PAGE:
The Deathly Portent
Publisher: Penguin Group
Line: Berkley Trade
Release Date: April 3, 2012
Retail Price: 15.00
Her charm and cajolery may fool the unwary. Unscrupulous and cunning, as dauntless as she is resolute, the incomparable "Lady Fan" is as ruthless as the killer she is tracking in...
A violent murder has left the village of Witherley aghast. The locals are convinced that a witch doing the devil's work is to blame-a young woman believed to have second sight. The new vicar, Aidan, taking up the cudgels in her defence, fears the witch hunt is escalating out of his control. But help is at hand.
The bright and perceptive Ottilia, once a lady's companion and now bride to Lord Francis Fanshawe, is drawn to Witherley by an insatiable curiosity. Ottilia rapidly uncovers a raft of suspects with grudges against the dead man, one of whom is determined to incriminate the "witch." And as foul play runs rampant, Ottilia must wade through the growing hysteria to unravel the tangle and point a finger at the one true menace...
The coach of Lord Francis Franshawe and his new bride Ottilia has broken down on the way home from visiting Ottilia’s elderly godmother. Francis’s groom Ryde walks to the nearby village of Witherley to find a blacksmith. The newlyweds are shocked to learn Duggleby the blacksmith had just been killed when a roof caved in on him the night before. At first the roof collapse seems to be caused by a severe storm, but Lord and Lady Fan learn the villagers think the damage was caused by a witch’s curse.
A few days before the accident, Mrs. Cassie Dale had foreseen the roof falling down on Duggleby and now she has been branded a witch. Cassie is forced to take sanctuary with the Reverend Aidan Kinnerton when she is stoned by some of the local boys. Before long, it is discovered that Duggleby was hit in the head before the roof collapsed, but Cassie is still Witherley’s number one suspect. Ottilia is glad to have the excuse of a broken-down carriage to stay and talk to some of the residents of Witherley and find out what really happened. Ottilia was recently able to solve a murder that occurred in Lord Francis’s family and she is confident she can solve this one. However, Ottilia doesn’t count on the depth of the villagers’ superstitions or just how dangerous the investigation will become.
The Deathly Portent is a follow-up novel to the wonderful series debut The Gilded Shroud. The first book was one of my favorite books of 2011, so I had high expectations for the sequel. Although The Deathly Portent is a good book, it doesn’t live up to the excellence of the first book. Lord and Lady Fan are still delightful in the scenes they share. Their love for each other is still strong and they are happy just to spend time together. Lady Fan is kind and capable and doesn’t hesitate to take charge, whether it’s to play matchmaker or solve a murder. Lord Francis is devoted to Ottilia and is fine with staying in Witherley so she can ask questions regarding the murder until it becomes clear that her life could be in danger because she is getting too close to the truth. Unfortunately, we don’t get to see enough of Lord and Lady Fan together, which is the best part of this series.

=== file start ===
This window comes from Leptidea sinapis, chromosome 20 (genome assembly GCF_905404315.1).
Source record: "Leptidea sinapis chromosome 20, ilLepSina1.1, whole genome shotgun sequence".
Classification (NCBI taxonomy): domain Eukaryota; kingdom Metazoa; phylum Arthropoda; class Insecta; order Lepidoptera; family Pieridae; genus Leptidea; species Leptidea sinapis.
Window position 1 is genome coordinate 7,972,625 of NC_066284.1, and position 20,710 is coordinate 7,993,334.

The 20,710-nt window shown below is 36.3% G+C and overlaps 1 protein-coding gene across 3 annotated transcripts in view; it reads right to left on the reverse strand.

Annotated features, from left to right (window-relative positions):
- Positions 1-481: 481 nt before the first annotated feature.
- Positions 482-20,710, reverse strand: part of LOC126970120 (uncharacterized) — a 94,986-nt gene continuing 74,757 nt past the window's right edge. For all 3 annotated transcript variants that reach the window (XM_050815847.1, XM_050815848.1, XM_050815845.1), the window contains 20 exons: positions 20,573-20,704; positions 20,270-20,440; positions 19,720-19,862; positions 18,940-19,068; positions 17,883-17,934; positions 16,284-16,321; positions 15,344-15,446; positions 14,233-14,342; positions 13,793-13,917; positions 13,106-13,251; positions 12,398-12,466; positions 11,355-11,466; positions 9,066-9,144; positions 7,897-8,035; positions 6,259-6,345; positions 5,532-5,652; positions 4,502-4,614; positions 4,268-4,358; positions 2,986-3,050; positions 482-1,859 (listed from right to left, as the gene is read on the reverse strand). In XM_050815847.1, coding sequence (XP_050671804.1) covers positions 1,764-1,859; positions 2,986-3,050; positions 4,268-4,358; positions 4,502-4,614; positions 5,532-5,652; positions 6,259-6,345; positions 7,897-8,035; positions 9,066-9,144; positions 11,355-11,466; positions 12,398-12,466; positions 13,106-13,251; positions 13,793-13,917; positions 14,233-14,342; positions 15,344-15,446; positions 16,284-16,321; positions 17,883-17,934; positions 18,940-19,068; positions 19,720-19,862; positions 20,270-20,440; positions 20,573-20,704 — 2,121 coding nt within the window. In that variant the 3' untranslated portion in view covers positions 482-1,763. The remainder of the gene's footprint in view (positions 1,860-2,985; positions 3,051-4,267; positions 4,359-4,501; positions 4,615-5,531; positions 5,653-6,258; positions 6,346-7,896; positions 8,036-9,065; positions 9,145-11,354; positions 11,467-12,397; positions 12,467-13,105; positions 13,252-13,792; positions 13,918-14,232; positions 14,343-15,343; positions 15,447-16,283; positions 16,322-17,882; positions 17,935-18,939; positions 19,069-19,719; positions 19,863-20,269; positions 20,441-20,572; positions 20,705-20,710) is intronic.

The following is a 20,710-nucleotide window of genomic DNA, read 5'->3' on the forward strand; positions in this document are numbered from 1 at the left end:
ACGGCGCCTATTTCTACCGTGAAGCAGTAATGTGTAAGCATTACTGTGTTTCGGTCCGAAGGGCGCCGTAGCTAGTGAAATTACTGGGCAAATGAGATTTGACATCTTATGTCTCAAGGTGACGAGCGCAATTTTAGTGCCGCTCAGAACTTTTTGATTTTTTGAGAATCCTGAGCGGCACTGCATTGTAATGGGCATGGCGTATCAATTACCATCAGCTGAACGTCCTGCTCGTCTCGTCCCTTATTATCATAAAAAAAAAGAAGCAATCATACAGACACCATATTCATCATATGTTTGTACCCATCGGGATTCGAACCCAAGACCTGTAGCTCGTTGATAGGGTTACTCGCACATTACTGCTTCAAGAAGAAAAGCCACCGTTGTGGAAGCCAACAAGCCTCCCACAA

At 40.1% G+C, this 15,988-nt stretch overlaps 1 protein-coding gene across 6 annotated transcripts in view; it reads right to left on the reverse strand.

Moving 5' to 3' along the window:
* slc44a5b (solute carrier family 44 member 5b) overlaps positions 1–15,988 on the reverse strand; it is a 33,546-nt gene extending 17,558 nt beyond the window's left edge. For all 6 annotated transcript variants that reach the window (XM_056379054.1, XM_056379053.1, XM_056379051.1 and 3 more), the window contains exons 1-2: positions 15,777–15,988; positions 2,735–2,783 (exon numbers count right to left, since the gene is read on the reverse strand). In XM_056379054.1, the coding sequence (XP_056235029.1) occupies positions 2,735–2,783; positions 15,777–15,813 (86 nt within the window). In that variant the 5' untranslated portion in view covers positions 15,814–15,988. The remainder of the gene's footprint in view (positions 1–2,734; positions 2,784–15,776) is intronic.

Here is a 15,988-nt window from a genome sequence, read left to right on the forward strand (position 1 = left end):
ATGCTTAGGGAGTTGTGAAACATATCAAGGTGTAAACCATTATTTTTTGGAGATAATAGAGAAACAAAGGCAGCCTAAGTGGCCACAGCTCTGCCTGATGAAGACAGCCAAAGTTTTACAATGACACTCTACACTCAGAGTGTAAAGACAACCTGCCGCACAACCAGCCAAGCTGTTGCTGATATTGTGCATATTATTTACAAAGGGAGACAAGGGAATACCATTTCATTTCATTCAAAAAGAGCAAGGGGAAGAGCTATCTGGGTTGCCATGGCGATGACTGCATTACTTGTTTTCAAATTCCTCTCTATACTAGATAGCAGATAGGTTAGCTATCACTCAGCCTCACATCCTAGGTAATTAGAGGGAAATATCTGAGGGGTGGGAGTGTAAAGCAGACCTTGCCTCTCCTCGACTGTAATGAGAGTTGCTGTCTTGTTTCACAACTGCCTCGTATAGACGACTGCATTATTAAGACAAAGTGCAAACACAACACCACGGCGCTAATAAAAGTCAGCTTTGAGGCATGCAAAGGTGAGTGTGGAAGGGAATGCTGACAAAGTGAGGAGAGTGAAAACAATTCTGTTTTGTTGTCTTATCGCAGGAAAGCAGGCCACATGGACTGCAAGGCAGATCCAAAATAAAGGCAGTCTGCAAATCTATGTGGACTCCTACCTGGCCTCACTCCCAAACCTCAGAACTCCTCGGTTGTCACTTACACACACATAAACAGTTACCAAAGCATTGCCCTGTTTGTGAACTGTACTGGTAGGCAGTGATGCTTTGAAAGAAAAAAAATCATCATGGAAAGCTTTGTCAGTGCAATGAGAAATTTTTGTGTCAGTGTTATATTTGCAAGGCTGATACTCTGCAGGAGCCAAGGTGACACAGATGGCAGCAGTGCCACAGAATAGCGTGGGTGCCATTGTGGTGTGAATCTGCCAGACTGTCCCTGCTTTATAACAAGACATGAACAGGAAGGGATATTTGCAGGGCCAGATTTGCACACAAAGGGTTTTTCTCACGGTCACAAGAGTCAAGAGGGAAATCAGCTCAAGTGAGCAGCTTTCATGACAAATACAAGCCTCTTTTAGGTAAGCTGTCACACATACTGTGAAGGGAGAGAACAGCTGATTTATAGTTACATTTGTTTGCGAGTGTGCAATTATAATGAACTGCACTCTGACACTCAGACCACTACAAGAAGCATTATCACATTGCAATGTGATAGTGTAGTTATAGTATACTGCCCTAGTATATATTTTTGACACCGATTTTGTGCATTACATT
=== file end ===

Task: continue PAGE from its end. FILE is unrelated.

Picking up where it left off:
The people of Witherley think Cassie Dale is a witch and that accusation and the subsequent events is the main focus of the book. Although Cassie is somewhat aloof and prickly, she is a good person and an interesting character, and I enjoy watching her growing friendship with Aidan unfold. On the other hand, with a few exceptions, most of the other residents of Witherley are interchangeable and unlikeable. Almost everyone is hateful toward Cassie and each other. At one points, there is a catfight between two of the women of the town which is ridiculous and detracts from the book.
My main criticism of the book, however, is the way the dialogue of the local people of Witherley is written. I’m sure it is written authentically and it does convey the Georgian England era, but it really slows the pace of the story. Sentences like the one below leave the reader frustrated and don’t add anything to the story.
“Enough to say as the witch seen her dead, as like nor Duggleby as makes no matter.”
Not all of the local dialogue is this perplexing, but passages like this are frequent and it eventually becomes tiring to decipher what the characters are saying and whether or not it’s important to the story. Fortunately, buried beneath the confusing language and overly long scenes with the residents of the town, there is an interesting mystery with a unique hero and heroine. Overall, it’s a pleasant read, even if it isn’t as magical as the prior book. At the end of the book, Ottilia hints to Lord Francis that there could be a time that she gets involved in another investigation, and I enjoy her character enough that I want to read about her next adventures in future installments.
Reviewed by Christine K.